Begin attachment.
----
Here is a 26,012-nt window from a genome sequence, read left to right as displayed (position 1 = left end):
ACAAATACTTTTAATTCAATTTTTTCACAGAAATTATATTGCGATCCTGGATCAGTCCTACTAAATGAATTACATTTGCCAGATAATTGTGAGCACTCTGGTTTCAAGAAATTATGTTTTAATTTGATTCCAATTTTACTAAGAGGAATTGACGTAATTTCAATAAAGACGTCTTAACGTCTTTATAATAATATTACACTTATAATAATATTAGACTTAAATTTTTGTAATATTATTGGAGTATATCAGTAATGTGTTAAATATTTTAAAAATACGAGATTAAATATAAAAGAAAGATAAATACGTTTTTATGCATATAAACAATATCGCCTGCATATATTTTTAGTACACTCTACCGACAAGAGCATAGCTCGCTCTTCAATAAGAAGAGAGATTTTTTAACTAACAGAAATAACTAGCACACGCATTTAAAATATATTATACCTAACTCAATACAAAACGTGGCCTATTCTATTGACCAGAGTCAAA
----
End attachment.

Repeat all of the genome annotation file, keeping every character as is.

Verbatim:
Here is a 26,012-nt window from a genome sequence, read left to right as displayed (position 1 = left end):
ACAAATACTTTTAATTCAATTTTTTCACAGAAATTATATTGCGATCCTGGATCAGTCCTACTAAATGAATTACATTTGCCAGATAATTGTGAGCACTCTGGTTTCAAGAAATTATGTTTTAATTTGATTCCAATTTTACTAAGAGGAATTGACGTAATTTCAATAAAGACGTCTTAACGTCTTTATAATAATATTACACTTATAATAATATTAGACTTAAATTTTTGTAATATTATTGGAGTATATCAGTAATGTGTTAAATATTTTAAAAATACGAGATTAAATATAAAAGAAAGATAAATACGTTTTTATGCATATAAACAATATCGCCTGCATATATTTTTAGTACACTCTACCGACAAGAGCATAGCTCGCTCTTCAATAAGAAGAGAGATTTTTTAACTAACAGAAATAACTAGCACACGCATTTAAAATATATTATACCTAACTCAATACAAAACGTGGCCTATTCTATTGACCAGAGTCAAA